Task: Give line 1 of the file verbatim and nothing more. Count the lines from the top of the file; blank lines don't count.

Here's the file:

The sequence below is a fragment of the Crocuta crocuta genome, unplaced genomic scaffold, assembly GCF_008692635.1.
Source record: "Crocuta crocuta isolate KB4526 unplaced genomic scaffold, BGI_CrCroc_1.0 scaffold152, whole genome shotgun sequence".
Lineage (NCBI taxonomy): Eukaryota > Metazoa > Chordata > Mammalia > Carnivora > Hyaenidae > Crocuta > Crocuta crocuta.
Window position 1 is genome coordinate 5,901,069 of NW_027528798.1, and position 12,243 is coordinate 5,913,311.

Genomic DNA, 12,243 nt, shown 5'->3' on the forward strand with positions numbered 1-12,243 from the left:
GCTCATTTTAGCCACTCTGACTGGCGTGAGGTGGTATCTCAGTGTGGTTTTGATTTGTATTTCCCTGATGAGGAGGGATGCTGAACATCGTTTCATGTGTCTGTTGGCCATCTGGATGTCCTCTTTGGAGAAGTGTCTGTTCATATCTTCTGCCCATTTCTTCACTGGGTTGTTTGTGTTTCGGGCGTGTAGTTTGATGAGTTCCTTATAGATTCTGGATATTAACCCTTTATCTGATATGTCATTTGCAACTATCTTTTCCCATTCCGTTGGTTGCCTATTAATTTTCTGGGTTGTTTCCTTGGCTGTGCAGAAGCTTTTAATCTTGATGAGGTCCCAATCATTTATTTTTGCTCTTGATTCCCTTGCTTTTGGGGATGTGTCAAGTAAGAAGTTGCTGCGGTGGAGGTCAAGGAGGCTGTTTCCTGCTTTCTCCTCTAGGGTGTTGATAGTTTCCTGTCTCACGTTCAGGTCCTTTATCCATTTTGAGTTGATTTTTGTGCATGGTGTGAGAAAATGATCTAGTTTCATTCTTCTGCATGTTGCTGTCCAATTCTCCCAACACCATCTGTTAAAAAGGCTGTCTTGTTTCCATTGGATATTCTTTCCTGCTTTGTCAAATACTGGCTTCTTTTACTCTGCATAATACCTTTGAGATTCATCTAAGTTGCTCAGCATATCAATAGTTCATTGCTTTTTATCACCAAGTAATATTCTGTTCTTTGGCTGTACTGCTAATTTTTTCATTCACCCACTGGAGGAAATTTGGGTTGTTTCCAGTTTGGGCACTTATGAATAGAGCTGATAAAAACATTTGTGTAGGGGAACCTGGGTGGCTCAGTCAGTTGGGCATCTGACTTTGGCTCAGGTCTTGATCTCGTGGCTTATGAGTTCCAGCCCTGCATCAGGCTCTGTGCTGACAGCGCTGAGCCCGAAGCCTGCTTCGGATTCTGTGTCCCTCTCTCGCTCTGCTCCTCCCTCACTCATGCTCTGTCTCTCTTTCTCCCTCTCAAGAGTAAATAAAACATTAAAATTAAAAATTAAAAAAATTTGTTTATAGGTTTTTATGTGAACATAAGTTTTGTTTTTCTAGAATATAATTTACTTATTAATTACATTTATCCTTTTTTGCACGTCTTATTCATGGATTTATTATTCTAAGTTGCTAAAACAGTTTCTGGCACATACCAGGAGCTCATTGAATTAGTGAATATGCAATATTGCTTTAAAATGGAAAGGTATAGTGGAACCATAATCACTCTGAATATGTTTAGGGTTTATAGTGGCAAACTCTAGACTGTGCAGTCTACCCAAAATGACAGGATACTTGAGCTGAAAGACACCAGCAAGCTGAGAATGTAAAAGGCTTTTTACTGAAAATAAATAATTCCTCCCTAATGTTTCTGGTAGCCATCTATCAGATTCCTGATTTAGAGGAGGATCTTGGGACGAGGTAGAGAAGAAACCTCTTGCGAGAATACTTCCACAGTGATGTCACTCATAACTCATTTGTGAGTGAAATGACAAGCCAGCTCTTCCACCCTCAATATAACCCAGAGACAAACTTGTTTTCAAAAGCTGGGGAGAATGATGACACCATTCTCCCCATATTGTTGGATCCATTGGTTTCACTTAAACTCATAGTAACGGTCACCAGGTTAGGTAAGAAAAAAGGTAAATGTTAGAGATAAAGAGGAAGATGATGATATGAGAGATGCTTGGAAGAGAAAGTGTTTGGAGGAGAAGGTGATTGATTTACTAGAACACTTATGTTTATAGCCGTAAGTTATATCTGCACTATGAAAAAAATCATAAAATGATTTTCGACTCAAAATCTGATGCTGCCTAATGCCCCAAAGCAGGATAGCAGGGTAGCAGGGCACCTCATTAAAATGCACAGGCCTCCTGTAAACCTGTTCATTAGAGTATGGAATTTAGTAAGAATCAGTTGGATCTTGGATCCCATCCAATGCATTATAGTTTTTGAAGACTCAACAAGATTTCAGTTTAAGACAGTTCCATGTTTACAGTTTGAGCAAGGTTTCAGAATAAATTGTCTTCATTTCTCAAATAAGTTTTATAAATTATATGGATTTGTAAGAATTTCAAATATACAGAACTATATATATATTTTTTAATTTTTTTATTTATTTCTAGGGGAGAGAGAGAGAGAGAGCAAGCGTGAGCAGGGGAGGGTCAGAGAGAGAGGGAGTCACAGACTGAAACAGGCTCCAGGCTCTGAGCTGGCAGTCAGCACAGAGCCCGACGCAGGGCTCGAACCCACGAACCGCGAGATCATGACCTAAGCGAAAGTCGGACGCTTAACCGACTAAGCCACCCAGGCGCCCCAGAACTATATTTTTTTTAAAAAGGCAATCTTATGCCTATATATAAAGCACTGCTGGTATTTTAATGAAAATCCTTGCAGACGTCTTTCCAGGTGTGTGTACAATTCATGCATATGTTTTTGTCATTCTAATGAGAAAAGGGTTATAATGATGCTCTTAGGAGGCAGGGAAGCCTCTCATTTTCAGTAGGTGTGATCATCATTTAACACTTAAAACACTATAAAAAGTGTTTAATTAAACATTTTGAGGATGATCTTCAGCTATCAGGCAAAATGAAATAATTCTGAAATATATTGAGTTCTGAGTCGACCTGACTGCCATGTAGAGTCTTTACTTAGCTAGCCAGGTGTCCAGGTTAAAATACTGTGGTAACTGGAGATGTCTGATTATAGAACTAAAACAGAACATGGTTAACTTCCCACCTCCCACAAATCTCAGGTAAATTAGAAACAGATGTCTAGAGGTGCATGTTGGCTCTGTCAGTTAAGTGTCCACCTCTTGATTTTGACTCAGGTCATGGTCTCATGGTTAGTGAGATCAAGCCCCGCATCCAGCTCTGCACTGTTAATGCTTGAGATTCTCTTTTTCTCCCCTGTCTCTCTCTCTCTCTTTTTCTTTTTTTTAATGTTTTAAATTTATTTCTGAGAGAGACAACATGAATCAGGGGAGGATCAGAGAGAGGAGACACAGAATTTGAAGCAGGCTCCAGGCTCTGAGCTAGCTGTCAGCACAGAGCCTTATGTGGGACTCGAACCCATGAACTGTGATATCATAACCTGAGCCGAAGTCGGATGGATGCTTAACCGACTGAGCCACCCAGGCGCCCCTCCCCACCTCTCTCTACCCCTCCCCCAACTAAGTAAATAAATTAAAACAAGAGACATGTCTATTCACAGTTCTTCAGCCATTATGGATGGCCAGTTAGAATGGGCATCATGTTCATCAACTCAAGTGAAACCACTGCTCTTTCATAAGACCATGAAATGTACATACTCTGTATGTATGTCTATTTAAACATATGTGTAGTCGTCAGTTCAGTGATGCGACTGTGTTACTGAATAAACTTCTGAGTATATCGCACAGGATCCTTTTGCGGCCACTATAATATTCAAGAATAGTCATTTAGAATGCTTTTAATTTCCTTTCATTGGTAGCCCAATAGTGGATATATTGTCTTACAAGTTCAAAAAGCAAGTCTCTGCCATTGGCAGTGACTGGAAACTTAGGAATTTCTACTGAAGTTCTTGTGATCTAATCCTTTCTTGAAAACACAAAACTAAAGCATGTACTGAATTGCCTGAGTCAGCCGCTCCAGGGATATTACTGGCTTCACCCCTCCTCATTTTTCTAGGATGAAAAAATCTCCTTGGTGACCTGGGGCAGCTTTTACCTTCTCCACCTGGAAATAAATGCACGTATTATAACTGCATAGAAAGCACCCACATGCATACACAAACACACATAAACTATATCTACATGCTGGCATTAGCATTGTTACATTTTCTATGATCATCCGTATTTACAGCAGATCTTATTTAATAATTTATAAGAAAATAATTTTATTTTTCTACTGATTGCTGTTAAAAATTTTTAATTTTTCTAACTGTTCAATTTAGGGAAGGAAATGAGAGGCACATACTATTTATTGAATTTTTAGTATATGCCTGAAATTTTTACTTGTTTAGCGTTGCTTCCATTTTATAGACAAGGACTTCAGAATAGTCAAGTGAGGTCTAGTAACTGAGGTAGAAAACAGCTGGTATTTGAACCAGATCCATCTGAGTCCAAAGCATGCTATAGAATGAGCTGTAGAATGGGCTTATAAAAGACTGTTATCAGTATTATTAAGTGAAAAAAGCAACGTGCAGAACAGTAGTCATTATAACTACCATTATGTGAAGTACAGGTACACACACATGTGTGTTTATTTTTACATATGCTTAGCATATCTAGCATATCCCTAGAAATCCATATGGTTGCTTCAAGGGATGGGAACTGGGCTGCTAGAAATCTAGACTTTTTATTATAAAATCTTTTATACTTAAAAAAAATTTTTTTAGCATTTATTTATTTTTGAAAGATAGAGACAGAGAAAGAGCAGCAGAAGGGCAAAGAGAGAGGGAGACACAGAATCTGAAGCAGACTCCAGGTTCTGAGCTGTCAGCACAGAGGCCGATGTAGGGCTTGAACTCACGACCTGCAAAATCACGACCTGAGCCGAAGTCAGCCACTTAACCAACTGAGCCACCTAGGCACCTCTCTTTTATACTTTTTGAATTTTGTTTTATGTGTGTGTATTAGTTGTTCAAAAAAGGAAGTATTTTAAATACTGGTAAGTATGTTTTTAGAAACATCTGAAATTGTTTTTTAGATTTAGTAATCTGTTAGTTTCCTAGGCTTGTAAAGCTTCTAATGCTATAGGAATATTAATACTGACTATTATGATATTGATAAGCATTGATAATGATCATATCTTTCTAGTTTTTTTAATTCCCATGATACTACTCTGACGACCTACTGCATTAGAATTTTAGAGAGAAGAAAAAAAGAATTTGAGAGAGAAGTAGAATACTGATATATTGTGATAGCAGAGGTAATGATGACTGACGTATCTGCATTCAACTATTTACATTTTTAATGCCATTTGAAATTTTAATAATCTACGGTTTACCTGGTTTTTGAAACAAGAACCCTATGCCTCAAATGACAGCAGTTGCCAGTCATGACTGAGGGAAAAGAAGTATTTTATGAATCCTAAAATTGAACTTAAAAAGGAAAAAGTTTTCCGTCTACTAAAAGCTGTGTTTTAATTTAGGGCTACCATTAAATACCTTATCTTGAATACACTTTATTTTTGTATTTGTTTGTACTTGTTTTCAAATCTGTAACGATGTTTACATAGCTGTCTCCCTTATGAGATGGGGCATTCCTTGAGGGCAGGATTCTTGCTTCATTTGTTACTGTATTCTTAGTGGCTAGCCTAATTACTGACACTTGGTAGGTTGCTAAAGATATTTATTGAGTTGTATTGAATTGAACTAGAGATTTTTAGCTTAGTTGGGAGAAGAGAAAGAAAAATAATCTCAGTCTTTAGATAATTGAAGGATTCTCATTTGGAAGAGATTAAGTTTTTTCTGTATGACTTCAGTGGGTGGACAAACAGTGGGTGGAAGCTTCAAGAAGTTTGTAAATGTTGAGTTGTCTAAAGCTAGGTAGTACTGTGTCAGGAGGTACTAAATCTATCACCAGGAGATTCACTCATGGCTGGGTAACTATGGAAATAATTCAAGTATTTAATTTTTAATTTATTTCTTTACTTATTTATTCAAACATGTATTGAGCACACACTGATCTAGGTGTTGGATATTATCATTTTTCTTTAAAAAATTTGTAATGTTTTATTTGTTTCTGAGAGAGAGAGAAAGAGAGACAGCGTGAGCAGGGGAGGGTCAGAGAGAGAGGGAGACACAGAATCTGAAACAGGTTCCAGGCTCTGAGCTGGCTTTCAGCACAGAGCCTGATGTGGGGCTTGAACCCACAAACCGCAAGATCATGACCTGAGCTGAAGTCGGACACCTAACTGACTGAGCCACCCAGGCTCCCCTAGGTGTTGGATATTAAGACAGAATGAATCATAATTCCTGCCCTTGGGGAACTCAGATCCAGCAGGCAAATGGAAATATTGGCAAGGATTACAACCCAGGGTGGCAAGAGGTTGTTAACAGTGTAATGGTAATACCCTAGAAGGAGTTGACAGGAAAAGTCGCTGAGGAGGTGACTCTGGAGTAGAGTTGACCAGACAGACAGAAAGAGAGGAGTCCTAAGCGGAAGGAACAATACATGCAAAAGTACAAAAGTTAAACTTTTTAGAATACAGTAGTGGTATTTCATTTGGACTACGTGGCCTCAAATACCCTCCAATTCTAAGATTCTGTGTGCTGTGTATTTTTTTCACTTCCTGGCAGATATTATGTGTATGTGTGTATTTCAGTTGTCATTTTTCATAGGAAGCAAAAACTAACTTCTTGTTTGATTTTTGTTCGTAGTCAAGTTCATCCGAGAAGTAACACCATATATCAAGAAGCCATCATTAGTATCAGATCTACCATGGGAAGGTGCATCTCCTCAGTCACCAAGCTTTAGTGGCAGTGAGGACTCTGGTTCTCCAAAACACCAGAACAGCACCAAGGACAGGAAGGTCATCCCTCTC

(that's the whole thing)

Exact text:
The sequence below is a fragment of the Crocuta crocuta genome, unplaced genomic scaffold, assembly GCF_008692635.1.